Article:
Women At Church stories are submitted by church members and shared anonymously.
It’s remarkable how answers come in the most unexpected ways, sometimes long after you’ve given up looking or hoping for them. I’ve struggled with eating disorders and seemingly intractable anxiety about my looks since I was 11 years old. Over decades, I’ve learned to sort of manage those feelings, but they’re never very far below the surface, and I’m particularly aware of them now as I try to guide my young teenaged daughter through those years that were so devastating for me. I have often worried about the ways Mormon culture can contribute to these feelings, with makeover night activities, and “modest” fashion shows and lessons about the importance of attracting a husband. I’ve never felt like I could adequately convey how painful it was to be a Mormon girl who isn’t especially pretty to any Mormon man.
But recently, a man whose name I don’t even know bore his testimony in a ward we both happened to be visiting for the day, and I found that hard, cruel knot in my heart unraveling a little. I was surprised when a man stood up and said he wanted to bear his testimony of Girls’ Camp. He went on to say that he felt a bit strange relating this story as a visitor in a ward where he didn’t know anyone, but that the experience was burning inside him and he needed to talk about it.
He said that he had been asked to give a talk at girls’ camp and felt sort of silly about it. He’s a Management professor at a business school and he didn’t know what he might possibly have to say that would be worthwhile to these girls. He remembered some recent conference talks about preparing by simply working harder to be able to perceive and welcome the Spirit, so he spent a lot of time trying to prepare without really knowing what he should talk about, reading scriptures and praying and finally just desperately hoping that it would be given to him “in the very hour” to know what he should say.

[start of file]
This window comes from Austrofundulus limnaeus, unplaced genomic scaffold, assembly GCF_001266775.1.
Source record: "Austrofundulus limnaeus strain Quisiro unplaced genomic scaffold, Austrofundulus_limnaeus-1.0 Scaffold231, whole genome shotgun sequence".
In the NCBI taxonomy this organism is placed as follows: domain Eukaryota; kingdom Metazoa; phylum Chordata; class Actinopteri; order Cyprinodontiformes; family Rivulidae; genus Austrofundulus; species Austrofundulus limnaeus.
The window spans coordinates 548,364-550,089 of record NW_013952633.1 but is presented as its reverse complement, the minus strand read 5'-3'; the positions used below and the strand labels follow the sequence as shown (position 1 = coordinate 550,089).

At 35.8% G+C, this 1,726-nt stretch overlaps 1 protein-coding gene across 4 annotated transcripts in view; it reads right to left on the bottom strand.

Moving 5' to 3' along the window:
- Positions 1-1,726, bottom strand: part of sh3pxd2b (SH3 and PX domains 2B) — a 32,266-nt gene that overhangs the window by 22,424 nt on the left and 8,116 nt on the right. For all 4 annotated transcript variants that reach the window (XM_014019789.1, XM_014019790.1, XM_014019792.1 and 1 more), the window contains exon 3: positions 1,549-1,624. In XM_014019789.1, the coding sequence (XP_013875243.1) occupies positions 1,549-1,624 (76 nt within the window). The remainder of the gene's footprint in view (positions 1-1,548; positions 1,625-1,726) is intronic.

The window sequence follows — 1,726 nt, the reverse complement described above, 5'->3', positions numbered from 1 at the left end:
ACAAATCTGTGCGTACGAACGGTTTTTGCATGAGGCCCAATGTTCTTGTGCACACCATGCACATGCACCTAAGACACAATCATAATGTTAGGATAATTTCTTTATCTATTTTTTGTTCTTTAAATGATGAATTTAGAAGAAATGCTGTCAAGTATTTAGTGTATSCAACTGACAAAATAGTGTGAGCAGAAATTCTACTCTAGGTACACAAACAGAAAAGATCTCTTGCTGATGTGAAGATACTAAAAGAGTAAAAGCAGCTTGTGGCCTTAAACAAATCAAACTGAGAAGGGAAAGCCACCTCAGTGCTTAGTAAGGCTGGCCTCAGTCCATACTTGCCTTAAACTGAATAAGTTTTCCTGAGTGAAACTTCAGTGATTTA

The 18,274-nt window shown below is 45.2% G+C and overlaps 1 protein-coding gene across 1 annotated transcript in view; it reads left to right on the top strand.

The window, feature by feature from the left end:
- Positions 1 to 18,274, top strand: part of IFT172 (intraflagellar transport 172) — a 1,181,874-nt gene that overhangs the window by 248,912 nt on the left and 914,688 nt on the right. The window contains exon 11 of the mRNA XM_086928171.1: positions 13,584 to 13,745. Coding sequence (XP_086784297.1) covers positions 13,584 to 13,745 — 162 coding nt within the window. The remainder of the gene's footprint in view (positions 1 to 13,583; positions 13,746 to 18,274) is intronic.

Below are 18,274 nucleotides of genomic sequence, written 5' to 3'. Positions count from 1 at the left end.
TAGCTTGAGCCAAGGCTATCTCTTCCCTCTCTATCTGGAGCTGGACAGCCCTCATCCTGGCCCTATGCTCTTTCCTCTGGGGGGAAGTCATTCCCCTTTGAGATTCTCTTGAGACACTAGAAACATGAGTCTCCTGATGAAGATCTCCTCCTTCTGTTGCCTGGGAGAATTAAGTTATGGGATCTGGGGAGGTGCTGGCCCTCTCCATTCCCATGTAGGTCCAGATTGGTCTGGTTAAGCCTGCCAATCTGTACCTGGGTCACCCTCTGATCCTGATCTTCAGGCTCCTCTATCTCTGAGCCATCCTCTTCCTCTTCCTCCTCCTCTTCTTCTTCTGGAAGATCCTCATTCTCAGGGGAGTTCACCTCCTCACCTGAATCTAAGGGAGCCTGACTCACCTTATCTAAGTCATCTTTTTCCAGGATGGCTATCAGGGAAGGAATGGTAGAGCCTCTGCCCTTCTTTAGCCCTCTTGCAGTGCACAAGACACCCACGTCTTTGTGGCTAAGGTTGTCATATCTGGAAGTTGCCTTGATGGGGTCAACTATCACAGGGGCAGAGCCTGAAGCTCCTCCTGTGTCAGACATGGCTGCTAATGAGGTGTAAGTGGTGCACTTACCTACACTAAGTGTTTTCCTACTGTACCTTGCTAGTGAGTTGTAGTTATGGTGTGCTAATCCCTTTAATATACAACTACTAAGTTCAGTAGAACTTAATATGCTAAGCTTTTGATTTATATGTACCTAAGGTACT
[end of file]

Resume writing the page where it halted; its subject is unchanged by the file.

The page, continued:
When he got to camp, he began by reading a page of quotations about light, and asked the girls to write down one sentence or phrase that really stood out to them, and then write a paragraph or two about it. And then he asked them to talk about what they had written. They spoke for several minutes about light and intelligence and love and truth — the sorts of things he was kind of expecting. Finally, one girl said “You know, I don’t think of myself as beautiful, but I feel really beautiful right now.” Seven or eight girls, he said, took up the theme of beauty, which would never have occurred to him in the context he had been thinking of, but he realized that this was the deepest need of their souls. He related, with deep emotion, how he had been given to understand that these girls are “pulverized” (his word) by constantly having crushingly impossible ideals of beauty flung at them from every side, and that this was the pain they needed to have healed by the Atonement. And then he testified that he had seen that healing happen, at least briefly, as they saw themselves in the context of the kind of light the scriptures describe. He expressed gratitude for wise counsel about receiving revelation if we will really love those whom we prepare to teach, and concluded that he was grateful for having had his prayer answered, having known without knowing how to open that door for the young women whose souls he had been privileged to glimpse that day.
I spoke with him briefly afterwards, to tell him how much I had needed to hear what he said–both because I needed the prescription for seeing myself and teaching my daughter to see herself in the different paradigm and different light provided by the gospel, but also because I desperately needed to know that a man can receive a strongly feminist revelation, without going looking for anything except what God wants His daughters to hear.
I wish I had asked his name.